Speed Hump Progress in Pittsburgh

Neighborhoods around Pittsburgh set to receive speed humps this summer after their long debated legal status

We are super excited to share the news that DOMI is putting in the speed humps that we have been advocating for for more than 10 years. The start of our mission began between ’08-’09 as we encouraged the city to install the road safety tools during repaving projects. Yet, during that time, we were told they were illegal.

How could a safety tool so commonplace in cities throughout the United States be illegal in Pittsburgh?

Did the City think we were talking about parking lot speed bumps? Did they just not want to do something new? We needed to find out. So, in ’10 we asked then councilman @billpeduto to help us get to the bottom of it. He wrote to @RepDanFrankel inquiring about the legality of speed humps in PA. Frankel wrote that local authorities can put in official traffic calming devices per the PA Traffic Calming Handbook.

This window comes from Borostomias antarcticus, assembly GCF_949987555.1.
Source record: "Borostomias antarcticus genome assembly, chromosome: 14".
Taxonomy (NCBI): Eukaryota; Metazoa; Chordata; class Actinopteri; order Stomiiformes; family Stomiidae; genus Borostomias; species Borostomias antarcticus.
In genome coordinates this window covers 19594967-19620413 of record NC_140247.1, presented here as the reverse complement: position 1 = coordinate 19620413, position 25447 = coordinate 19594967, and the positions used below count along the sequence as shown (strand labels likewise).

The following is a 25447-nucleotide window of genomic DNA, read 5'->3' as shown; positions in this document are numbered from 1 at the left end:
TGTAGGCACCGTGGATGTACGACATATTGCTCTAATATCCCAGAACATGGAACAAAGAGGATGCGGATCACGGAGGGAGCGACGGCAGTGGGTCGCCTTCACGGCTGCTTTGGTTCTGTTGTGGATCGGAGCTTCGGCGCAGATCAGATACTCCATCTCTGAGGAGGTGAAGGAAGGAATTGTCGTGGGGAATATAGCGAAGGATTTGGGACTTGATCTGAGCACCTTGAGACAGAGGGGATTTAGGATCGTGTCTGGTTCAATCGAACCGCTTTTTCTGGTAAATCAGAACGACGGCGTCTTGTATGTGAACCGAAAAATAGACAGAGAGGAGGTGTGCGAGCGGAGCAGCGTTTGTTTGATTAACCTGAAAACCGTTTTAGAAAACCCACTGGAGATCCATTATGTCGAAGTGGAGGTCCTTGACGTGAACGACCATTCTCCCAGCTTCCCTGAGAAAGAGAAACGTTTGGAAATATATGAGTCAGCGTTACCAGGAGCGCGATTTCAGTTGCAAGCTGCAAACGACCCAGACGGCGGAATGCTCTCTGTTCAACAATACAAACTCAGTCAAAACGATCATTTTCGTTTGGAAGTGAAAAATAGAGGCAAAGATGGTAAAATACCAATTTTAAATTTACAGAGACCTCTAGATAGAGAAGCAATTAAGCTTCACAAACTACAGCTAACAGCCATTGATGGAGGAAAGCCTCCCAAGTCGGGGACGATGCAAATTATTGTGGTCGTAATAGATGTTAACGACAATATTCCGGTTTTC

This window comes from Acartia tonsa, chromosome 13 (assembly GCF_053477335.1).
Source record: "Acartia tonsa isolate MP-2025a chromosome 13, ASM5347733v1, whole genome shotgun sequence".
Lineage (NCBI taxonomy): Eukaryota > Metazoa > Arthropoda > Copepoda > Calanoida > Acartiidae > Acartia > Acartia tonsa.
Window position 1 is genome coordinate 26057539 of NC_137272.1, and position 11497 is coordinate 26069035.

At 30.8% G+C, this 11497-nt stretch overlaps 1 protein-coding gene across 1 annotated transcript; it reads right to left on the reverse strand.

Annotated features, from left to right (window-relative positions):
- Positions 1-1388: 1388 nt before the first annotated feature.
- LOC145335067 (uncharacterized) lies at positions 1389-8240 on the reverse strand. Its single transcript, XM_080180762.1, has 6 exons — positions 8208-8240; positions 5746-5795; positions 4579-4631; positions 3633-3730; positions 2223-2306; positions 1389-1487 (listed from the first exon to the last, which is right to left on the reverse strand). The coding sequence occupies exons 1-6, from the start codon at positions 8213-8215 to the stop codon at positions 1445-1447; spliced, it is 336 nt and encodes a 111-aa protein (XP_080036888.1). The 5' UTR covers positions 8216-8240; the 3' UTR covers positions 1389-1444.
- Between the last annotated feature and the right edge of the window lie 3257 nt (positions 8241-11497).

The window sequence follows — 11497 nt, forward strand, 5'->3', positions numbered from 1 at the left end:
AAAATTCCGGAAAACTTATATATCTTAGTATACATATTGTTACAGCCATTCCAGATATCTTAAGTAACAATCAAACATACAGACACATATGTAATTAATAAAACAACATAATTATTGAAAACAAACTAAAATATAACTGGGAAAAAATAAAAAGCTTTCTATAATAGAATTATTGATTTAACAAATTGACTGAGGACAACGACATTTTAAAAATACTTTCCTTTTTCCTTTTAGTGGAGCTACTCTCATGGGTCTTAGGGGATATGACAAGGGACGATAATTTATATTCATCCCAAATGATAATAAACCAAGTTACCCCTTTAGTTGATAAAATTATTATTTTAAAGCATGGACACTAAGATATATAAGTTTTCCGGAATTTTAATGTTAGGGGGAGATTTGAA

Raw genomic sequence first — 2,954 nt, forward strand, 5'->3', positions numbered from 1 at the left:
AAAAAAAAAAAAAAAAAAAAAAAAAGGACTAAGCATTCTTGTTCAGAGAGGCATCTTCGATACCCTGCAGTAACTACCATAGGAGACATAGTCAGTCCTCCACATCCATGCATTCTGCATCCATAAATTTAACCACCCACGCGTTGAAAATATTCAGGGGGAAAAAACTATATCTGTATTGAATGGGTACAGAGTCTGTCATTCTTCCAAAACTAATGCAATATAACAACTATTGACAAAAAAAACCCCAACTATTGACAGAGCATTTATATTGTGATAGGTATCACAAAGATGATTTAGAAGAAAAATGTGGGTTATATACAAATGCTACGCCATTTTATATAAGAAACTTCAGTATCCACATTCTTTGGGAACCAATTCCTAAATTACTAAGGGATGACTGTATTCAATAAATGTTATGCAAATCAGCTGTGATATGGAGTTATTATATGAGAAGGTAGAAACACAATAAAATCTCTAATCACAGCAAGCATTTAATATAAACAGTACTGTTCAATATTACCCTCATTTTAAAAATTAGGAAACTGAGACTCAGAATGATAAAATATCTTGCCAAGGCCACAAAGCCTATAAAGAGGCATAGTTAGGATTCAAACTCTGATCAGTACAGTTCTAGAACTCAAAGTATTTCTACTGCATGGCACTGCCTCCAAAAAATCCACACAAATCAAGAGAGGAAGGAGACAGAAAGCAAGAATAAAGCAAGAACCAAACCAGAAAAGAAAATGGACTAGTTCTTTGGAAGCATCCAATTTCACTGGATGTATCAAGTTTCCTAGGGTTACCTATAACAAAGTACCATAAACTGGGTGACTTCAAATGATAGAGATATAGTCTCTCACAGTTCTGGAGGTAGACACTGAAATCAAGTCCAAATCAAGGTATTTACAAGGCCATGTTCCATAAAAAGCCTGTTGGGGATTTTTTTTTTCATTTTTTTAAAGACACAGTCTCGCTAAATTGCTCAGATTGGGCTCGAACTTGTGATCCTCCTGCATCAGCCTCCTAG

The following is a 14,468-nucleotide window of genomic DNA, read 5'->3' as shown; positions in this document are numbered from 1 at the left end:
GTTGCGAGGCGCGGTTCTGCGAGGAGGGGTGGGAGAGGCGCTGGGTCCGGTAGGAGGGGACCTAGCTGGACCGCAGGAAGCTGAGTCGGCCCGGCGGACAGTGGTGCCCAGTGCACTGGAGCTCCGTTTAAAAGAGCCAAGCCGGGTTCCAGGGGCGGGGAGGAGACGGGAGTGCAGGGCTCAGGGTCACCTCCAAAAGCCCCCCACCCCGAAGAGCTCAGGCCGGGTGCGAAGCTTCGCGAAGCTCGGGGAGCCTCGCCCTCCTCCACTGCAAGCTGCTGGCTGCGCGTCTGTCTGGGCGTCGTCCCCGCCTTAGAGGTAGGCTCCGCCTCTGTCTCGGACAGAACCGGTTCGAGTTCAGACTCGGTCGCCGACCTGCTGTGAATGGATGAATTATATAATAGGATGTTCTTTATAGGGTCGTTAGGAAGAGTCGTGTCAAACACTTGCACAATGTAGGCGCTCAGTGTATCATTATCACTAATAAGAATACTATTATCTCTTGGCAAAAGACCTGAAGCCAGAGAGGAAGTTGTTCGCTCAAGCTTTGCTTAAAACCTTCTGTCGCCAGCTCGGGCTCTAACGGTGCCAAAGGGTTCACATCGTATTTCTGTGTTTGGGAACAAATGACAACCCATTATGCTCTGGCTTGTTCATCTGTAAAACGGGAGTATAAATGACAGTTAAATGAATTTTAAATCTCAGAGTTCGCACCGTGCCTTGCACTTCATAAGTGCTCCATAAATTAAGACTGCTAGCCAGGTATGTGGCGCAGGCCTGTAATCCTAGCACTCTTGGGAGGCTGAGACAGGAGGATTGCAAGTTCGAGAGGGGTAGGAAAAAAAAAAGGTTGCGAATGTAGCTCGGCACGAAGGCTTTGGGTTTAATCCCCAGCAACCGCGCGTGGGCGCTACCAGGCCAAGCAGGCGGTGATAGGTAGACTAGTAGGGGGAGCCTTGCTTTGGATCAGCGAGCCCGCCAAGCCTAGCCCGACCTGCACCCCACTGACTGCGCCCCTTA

The receipts:

Speed humps were clearly outlined in this @PennDOTNews publication as being an official traffic calming device.

Here’s a link to that publication.

Peduto then wrote to the Director of DPW, Rob Kaczorowski asking him to clarify the City’s position (note: DPW was in charge of Pittsburgh’s streets before @PghDOMI was formed). Kaz (what everyone called him) wrote back confirming that speed humps were, in fact, legal (🎤 drop).

With this myth put to rest, in 2013 we then worked with residents of Polish Hill who were concerned with speeding drivers to get the City’s first speed humps

This is why we’re thrilled about the work that @PghDOMI is doing.

They are taking things that we have advocated for for years and instituting them, making them more commonplace on our streets, and thus making our streets safer. Thanks @PghDOMI and thanks Mayor @billpeduto!

1 Comment

  • paulheckbert says:

    Good advocacy! Good writeup!

    Related: when residents of the boroughs of Edgewood and Swissvale were lobbying our councilmembers to put in a crosswalk and maybe a speed bump and stop sign across Braddock Ave at Sanders St a few years ago, we were told: (1) a crosswalk wouldn’t be safe here because cars go too fast, (2) a speed bump is not possible because of snow plows, (3) a stop sign cannot be installed for the purpose of slowing traffic.

    Is there something about traffic planning that causes people to become irrational?

Leave a Reply

Supported by